FDA Expands Dysport’s Approval for Treatment of Lower Limb Spasticity in Adults

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by Alice Melão, MSc |

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Dysport Spasticity FDA

The U.S. Food and Drug Administration (FDA) has expanded approval of Dysport (abobotulinumtoxinA) for treatment of spasticity in adults, a condition that affects many people in the United States, including multiple sclerosis patients. The decision was based on Dysport’s supplemental Biologics License Application (sBLA) in lower limb spasticity and Phase 3 clinical study results.

This treatment, marketed by Ipsen, was the first and only botulinum toxin approved by the FDA in July 2016 for the treatment of lower limb spasticity in pediatric patients aged 2 and older.

“Adult patients who have developed spasticity as a result of a stroke, Multiple Sclerosis, Cerebral Palsy, spinal cord injury, or traumatic brain injury now have another option when seeking treatment that helps reduce the effects of the increased muscle tone in their lower extremities,” Alexandre Lebeaut, MD, Ipsen’s executive vice president of research and development and chief scientific officer, said in a press release.

Spasticity is characterized by abnormal muscle tone or stiffness that can interfere with a person’s ability to move. Usually caused by nerve damage, it is often associated with neurological conditions, including multiple sclerosis, cerebral palsy, spinal cord injury, stroke, and brain or head trauma.

Two in three patients with MS are expected to develop lower limb spasticity.

In a Phase 3 randomized, placebo-controlled clinical trial (NCT01249404) sponsored by Ipsen, researchers evaluated the effects of Dysport in the treatment of lower limb spasticity due to stroke or traumatic brain injury in 381 adult participants.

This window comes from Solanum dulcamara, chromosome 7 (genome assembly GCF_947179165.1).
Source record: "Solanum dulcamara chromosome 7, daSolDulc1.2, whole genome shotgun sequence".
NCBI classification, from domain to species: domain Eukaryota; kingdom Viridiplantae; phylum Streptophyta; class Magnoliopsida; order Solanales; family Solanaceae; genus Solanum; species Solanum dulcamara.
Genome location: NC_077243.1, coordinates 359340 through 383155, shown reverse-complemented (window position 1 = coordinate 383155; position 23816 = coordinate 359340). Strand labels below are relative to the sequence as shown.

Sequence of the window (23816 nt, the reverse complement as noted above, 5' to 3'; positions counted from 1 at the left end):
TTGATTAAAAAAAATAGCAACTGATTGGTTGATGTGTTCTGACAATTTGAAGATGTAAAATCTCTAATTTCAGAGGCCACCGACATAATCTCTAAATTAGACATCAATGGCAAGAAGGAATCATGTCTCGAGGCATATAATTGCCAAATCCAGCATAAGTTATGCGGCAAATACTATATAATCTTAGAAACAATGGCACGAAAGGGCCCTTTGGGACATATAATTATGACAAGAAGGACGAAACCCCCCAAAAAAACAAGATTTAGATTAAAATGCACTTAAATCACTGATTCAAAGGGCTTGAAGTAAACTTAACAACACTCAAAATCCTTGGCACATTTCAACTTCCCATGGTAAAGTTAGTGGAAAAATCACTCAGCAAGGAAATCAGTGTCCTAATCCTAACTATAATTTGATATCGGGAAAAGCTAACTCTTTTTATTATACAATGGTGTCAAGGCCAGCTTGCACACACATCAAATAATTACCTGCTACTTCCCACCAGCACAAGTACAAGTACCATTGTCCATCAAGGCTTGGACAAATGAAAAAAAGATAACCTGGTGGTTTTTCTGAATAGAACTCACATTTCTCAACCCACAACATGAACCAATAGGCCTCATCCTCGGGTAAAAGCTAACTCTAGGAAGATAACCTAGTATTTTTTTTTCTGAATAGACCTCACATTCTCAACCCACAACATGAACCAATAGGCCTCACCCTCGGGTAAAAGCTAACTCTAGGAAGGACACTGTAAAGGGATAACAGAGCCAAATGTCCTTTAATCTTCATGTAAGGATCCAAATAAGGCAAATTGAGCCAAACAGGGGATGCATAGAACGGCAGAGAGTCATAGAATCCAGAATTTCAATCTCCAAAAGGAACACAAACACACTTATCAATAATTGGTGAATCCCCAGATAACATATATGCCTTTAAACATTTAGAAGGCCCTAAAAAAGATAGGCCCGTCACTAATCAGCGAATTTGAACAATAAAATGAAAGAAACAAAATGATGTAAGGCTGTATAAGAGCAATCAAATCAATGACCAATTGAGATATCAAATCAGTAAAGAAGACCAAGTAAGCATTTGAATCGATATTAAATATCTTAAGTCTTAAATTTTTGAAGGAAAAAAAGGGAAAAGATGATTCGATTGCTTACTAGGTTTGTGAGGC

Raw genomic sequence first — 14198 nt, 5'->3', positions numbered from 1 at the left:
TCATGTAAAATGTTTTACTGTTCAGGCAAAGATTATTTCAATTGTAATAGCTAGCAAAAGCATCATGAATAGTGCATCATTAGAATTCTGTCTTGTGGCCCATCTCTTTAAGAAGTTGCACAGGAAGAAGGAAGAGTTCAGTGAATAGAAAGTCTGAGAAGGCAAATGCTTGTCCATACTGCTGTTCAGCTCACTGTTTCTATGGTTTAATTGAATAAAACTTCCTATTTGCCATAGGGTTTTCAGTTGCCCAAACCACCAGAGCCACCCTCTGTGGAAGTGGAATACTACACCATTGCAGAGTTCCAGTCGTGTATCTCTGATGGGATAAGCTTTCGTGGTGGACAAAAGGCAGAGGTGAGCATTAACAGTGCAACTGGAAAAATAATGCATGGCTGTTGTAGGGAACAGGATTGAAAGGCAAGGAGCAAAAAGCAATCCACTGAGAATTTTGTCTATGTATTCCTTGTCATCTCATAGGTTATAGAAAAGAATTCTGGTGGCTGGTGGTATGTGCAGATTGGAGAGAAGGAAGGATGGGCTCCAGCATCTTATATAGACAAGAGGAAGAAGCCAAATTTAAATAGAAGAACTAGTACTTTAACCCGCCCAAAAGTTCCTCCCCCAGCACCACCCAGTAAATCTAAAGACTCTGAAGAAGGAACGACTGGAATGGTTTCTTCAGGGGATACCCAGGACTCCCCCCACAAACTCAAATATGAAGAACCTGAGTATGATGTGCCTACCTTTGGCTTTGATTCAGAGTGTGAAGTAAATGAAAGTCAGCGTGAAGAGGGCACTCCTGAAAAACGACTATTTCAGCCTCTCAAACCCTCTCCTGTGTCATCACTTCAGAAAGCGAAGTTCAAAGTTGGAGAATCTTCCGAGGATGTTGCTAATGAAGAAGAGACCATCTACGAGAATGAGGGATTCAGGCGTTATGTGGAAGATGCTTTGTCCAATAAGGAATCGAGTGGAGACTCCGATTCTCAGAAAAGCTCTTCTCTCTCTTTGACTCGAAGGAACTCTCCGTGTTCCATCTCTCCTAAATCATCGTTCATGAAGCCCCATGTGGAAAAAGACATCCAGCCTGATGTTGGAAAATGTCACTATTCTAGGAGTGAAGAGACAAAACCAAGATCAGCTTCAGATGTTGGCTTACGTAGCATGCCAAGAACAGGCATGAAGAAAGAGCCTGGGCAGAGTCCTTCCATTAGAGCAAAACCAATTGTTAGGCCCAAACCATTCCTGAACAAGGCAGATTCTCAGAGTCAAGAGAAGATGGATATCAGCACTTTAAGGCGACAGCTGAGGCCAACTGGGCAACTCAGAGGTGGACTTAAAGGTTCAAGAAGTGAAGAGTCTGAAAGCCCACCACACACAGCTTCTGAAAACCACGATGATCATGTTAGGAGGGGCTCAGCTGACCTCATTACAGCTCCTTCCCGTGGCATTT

The patients received either Dysport 1,000 units or 1,500 units, or a placebo control, injected intramuscularly in affected muscles close to the ankle joint.

Overall, patients treated with Dysport showed improved muscle tone compared to the placebo group. The positive results were maintained between 12 to 16 weeks during the trial, with some patients showing longer response of about 20 weeks.

“We are proud that Dysport is now available to support an additional population of patients — including those adults managing their spasticity associated with stroke, brain injury, spinal cord injury, Multiple Sclerosis, or Cerebral Palsy — and that Ipsen is able to provide comprehensive support offerings, including the IPSEN CARES patient assistance program and the C.L.I.M.B. injector training platform for healthcare providers,” said Cynthia Schwalm, executive vice president and president of Ipsen’s North America commercial operations.

Dysport, like all botulinum toxin products, has a Boxed Warning stating that the effects of botulinum toxin may spread from the area of injection to other areas of the body, causing symptoms similar to botulism. Symptoms include swallowing and breathing difficulties that can be life–threatening, Ipsen noted in its press release.

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